July 20th •
“For sale by owner” signs usually trigger one of two responses—either that the house is a bargain, or there’s something wrong with it.
If you’re tempted by the idea of saving a pretty penny by working directly with the seller, it’s important to keep in mind these important pros and cons to temper your expectations.
There are a few perks to be had working with a private seller.
For starters, how about no agent fees?
Of course you aren’t paying agent fees; but because the seller also isn’t paying commission, that can translate into a lower list price than similar properties.
By skipping over a real estate agent, it’s sometimes possible to find common ground (and prices) that fit both of your budgets.
Without relying on a mediator, it’s up to you to build a relationship with the seller—for better or worse, the ball is in your court.
For example, say the seller needs to remain in the house for up to a week after your closing date. Working directly with them gives you the opportunity to be hands-on with the specifics of your contract.
Plus, the home owner is often in a better position to answer your questions about the house and the local area—whether that means getting to know your potential neighbors or the low-down on the school district.
In most situations, neither you nor the seller are going to have a ton of real estate experience under your belts.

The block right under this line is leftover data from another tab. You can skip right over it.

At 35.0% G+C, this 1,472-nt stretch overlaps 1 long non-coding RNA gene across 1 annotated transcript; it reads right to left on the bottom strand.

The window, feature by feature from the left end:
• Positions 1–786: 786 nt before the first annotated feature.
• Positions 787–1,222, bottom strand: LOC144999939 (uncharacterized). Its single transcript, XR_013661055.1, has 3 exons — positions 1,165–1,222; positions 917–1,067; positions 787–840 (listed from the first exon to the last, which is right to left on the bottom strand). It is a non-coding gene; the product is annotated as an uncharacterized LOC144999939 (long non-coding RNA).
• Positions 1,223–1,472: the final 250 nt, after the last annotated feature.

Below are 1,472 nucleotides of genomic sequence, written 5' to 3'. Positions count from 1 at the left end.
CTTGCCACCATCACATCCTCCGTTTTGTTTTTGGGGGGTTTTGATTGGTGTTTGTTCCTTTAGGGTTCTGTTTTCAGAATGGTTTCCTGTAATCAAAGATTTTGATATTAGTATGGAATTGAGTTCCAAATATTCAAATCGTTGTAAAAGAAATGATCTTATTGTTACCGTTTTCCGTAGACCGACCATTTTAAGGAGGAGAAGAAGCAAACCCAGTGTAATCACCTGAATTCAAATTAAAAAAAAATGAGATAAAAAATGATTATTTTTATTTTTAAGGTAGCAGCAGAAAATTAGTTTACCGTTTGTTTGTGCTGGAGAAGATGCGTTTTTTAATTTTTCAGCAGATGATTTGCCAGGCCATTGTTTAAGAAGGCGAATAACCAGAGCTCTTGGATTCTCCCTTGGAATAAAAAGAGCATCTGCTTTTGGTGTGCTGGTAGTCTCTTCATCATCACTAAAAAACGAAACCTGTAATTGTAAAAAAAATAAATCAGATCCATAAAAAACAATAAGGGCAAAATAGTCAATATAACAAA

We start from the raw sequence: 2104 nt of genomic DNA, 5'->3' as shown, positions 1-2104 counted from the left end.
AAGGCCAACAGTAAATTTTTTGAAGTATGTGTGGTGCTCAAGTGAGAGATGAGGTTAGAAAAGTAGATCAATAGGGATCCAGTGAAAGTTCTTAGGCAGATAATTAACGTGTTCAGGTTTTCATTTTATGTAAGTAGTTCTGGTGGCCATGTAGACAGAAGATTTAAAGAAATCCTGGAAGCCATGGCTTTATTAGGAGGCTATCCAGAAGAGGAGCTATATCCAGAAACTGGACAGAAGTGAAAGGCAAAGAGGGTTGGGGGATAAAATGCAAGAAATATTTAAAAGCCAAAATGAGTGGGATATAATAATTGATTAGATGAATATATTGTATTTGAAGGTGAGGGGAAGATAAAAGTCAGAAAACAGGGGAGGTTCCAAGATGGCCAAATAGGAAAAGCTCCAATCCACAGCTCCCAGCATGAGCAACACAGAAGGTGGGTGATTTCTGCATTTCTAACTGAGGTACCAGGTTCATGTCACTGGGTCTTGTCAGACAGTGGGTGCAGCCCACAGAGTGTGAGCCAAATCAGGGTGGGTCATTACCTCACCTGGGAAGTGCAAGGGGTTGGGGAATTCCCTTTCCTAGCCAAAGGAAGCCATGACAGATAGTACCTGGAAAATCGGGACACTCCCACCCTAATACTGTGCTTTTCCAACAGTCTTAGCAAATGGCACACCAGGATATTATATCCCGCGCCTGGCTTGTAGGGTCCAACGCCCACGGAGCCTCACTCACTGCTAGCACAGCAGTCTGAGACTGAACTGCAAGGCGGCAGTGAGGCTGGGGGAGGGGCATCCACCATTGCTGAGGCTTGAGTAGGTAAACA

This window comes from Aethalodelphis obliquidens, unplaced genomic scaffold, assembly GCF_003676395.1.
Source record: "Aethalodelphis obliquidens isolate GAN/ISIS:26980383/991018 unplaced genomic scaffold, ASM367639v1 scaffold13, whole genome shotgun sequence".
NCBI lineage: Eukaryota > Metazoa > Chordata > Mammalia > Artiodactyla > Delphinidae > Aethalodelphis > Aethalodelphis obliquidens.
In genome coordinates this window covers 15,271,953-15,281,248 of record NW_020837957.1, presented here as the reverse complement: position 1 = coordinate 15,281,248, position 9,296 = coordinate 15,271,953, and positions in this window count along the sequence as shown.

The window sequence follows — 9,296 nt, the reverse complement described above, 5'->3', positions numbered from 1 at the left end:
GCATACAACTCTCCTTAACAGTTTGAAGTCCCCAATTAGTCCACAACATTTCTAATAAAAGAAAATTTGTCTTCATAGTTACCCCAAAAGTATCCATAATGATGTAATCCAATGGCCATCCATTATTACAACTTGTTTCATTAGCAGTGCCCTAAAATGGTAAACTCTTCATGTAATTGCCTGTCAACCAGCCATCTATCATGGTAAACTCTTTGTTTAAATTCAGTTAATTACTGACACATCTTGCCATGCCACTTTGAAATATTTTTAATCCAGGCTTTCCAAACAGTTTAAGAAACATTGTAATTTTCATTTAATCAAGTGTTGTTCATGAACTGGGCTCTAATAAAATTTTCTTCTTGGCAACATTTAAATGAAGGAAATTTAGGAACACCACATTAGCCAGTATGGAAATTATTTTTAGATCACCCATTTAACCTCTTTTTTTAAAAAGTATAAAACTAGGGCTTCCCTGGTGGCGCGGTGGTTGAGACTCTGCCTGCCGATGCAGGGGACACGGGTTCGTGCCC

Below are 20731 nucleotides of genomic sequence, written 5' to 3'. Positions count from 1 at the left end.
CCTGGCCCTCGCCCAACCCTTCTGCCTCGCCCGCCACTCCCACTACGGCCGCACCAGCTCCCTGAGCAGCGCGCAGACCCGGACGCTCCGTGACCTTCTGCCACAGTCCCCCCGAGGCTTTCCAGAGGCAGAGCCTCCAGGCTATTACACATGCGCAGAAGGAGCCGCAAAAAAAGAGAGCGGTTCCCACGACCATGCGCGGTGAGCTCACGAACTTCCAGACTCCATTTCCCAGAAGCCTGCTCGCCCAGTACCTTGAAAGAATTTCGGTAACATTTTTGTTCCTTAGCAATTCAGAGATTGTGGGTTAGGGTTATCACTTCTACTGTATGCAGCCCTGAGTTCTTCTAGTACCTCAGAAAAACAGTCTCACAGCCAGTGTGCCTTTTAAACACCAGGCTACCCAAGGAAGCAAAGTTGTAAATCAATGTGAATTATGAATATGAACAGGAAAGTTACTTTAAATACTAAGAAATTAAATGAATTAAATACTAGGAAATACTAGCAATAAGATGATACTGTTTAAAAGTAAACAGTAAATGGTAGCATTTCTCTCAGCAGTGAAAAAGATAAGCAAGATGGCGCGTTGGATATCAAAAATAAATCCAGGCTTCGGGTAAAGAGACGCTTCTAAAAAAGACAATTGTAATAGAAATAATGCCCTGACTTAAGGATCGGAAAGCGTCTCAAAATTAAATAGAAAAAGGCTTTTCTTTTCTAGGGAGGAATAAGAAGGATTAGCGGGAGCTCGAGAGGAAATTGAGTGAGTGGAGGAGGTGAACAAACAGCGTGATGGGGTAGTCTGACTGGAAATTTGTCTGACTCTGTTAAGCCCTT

And the main reason a homeowner lists a property without an agent in the first place is that they want to cut agent fees.
Nothing wrong with that, except owners can underestimate the value of hiring a pro. As a buyer, one of those values with the biggest impact is reality-checking.
Agents work with sellers to keep expectations grounded through every step of the selling process, using market research to ensure the home is listed at a fair price.
Without that system of reality checks, private sellers often have pie-in-the-sky expectations of their home’s worth, meaning FSBO homes aren’t necessarily a bargain because they have sentimental value tacked on.
Think of it this way—FSBO means the owner wants to save money, typically because they are upgrading or need to get out of their house. And just because they’re saving on agent fees doesn’t mean the savings trickle down to you.
Plus, you’re working without the legal advice of a realtor. Not every private seller is out to fleece you, but you’ll have to get used to working without a built-in safety net.
Going agent-less also means daily micromanagement. Great if you have the time, but a real headache if you don’t.
From meetings to phone calls, all the agent’s work now falls to you.
Not to mention the contract. Although you aren’t forbidden from hiring an agent when buying an FSBO home, their fees are now your responsibility. So unless you take on that extra financial burden, the weight of drafting a contract now sits on your shoulders.
You’ve seen contracts—probably skimmed them—and know how dense they are. Now imagine coming up with one for a huge purchase like a new home.
Yes, buying a home directly from the owner can save you money. In the right situation, FSBO homes might be preferable to traditional listings.
But that isn’t a guarantee.
We love to cut out the middle man, but in this case it’s more like cutting corners. Without the knowledge of a real estate agent, you could be at the mercy of dishonest sellers, confusing paperwork and wasted hours in phone calls and meetings.
Nothing is a sure thing—sometimes realtors can be a nightmare and private sellers can be a dream come true.
But the peace of mind that comes from working with a professional real estate agent typically outweighs any benefits from FSBO homes—benefits that may not even exist in every case.